Knives and rebellion at a West Bank wedding
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Hebrew media review

Knives and rebellion at a West Bank wedding

Mainstream Israel is horrified by images of far-right celebrators stabbing a photo of a murdered Palestinian baby, and the media wonders how to stop the incitement

Adiv Sterman is a breaking news editor at The Times of Israel.

A far-right Israeli wedding-goer celebrates the murder of the Dawabsha family (screen capture: Channel 10)
A far-right Israeli wedding-goer celebrates the murder of the Dawabsha family (screen capture: Channel 10)

The shock waves produced by the footage of dozens of guests at a far-right wedding dancing with rifles, knives and firebombs, while some torch and stab a photo of 18-month-old Ali Dawabsha, who was burned to death in the July 31 attack in the West Bank village of Duma, continue to send uncomfortable ripples throughout Israeli society and capture the headlines of the Hebrew language media’s main papers.

Yedioth Ahronoth leads with a large still taken from the video — which was originally screened by Channel 10 on Wednesday, followed by the airing of a longer version of the clip by Channel 2 on Thursday — labeling the footage as the “hupa and the shame.” The paper points out that Bentzi Gopstein, leader of the far-right Lehava organization, and Itamar Ben Gvir, the attorney for the Duma firebombing suspects, were both present at the wedding, and apparently did not so much as think to call to halt the celebrations of the murders.

Yedioth’s leading analysts spare no words in describing the worrying phenomena, with Nahum Barnea allegorically warning that the “house is ablaze.” Ben Dror Yemini calls the revelers at the wedding “the enemy from within” and Sima Kadmon goes as far as attributing “Islamic State-like attributes” to the far-right activists celebrating the torching of the Palestinian family.

“It is time for us to wake up,” Kadmon pleads to the Israeli public. “The horror that is taking place among us will not disappear, it will only worsen.”

Kadmon accuses religious Zionism in its entirety — with an emphasis on right-wing rabbis pushing for the establishment of ever more Jewish settlements beyond the Green Line — for the emergence of extremist sentiments upon the hilltops of the West Bank’s outposts.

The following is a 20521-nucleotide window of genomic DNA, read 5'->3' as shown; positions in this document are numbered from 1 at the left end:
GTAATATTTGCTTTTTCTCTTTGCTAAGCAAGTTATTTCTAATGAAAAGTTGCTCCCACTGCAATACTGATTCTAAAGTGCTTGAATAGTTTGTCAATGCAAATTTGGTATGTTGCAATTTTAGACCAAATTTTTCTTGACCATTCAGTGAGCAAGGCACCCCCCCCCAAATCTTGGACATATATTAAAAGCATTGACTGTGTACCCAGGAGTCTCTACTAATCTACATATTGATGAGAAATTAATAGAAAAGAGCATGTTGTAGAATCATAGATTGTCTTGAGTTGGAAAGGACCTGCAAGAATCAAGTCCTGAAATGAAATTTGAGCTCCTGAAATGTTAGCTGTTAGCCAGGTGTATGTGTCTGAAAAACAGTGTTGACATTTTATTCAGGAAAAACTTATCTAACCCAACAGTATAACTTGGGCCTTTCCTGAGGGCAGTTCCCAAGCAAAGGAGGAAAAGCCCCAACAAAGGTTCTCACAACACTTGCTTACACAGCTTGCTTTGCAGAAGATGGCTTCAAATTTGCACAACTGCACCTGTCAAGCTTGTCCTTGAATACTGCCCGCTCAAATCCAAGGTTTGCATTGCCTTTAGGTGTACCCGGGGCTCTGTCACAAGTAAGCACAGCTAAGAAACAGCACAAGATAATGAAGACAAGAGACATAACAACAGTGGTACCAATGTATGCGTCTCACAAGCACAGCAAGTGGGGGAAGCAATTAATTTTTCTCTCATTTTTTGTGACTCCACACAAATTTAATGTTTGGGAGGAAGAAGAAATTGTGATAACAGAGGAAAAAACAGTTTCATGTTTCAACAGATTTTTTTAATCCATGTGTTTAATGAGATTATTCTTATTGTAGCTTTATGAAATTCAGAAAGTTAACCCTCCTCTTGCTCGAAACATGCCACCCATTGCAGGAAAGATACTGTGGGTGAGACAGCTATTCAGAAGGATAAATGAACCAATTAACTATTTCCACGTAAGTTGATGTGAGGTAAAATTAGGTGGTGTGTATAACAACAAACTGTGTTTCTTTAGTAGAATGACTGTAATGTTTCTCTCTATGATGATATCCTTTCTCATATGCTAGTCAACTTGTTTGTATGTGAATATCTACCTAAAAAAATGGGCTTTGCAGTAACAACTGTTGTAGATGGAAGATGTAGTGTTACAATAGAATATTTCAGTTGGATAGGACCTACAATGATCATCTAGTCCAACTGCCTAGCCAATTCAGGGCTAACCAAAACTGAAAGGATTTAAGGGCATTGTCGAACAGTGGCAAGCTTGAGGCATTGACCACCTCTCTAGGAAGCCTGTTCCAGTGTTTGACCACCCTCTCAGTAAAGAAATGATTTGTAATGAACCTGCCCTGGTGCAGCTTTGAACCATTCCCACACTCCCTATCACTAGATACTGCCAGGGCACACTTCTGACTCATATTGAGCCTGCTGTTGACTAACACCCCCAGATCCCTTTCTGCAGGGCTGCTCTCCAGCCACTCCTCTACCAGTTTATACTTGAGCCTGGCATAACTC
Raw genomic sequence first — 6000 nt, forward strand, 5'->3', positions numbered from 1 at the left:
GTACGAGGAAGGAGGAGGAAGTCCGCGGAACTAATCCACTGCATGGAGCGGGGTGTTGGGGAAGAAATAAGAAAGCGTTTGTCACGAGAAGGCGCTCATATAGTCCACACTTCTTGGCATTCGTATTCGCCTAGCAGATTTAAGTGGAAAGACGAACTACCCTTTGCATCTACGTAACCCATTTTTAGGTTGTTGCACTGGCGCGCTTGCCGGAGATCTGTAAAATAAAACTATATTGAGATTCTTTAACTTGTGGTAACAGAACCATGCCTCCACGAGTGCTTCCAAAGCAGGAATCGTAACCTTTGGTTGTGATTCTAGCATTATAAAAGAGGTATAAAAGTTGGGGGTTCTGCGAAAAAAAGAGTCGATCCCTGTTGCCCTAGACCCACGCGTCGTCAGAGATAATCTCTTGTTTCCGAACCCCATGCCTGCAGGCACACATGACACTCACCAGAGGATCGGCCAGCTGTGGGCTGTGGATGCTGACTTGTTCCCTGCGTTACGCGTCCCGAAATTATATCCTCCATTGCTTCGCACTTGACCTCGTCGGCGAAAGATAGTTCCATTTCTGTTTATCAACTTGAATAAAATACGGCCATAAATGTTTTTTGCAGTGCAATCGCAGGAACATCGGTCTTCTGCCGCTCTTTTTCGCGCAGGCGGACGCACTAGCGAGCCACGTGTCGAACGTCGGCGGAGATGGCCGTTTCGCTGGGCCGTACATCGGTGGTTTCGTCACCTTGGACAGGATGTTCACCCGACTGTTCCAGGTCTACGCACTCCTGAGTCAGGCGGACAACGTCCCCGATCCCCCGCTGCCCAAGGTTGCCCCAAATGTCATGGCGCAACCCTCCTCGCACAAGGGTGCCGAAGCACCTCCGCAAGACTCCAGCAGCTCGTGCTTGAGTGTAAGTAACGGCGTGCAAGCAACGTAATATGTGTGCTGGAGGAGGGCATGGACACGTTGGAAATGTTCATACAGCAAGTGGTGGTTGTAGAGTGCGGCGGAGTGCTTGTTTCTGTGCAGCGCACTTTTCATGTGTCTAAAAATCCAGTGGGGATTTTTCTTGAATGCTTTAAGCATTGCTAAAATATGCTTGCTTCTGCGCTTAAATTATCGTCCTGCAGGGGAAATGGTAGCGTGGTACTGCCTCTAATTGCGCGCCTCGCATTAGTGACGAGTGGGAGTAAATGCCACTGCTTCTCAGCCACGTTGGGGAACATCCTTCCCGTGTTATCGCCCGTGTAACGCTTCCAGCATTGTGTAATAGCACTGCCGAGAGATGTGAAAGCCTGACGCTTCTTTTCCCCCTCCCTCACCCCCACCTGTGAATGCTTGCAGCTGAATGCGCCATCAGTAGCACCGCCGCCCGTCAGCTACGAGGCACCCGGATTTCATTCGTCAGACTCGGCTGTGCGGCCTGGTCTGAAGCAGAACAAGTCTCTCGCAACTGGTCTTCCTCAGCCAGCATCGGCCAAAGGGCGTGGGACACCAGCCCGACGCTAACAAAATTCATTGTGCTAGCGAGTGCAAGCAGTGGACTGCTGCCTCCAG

“This lawless group that we have seen in the video, with the weapons and the knife lodged into the photo of the burnt Palestinian baby, just stretched the borders of their parents’ obedience [to the laws of the state] one step further,” she writes.

According to Channel 10, many of the wedding-goers belong to a group calling itself “The Rebellion,” which advocates the toppling of the Israeli state and its replacement by a Jewish monarchy. The group also reportedly supports expelling non-Jews from the land.

Israel Hayom dedicates a smaller part of its weekend paper to the “blood wedding,” as some in the media have begun to call the event, reporting that the police and the army have launched an investigation in order to determine how the weapons ended up in the hands of the celebrators, and whether any IDF soldiers were present at the hall.

But the popular Israeli daily is more concerned with the fear of a massive outbreak of swine flu across the country, after one person died of complications related to the sickness, and at least 16 more were hospitalized with symptoms of the disease; 11 of whom are considered in serious condition. “The Health Ministry calls: ‘Go get vaccinated,'” the paper tells the public in big, bold letters.

In Haaretz, the lead story deals with outgoing Attorney General Yehuda Weinstein’s final directives before leaving his position in several weeks. Haaretz reporter Gidi Weitz says that Weinstein will most likely decide to close an investigation into former prime minister Ehud Barak’s suspicious receival of funds from a government-owned corporation in Azerbaijan. Weitz adds that the investigation into Prime Minister Benjamin Netanyahu’s wife Sara over suspected ethical violations at the Prime Minister’s Residence will most probably be ordered by Weinstein ahead of his departure.

Haaretz also reports that the Ministerial Committee on Legislation is scheduled to approve controversial legislation requiring representatives of NGOs funded in any capacity by foreign states to wear labeling tags upon entry to the Knesset. The law, spearheaded by Justice Minister Ayelet Shaked of the Jewish Home party, will mostly affect left-leaning organizations, as right-wing groups tend to receive funds from private donors abroad rather than from foreign governments. Over the past weeks, Kulanu ministers have attempted to assure an amendment to the legislation which would apply the law to all NGOs receiving outside funding, regardless of the identities of the donors, but nevertheless, the center-right party will most likely vote in favor of Shaked’s original proposal if no alternative is agreed upon by Sunday.

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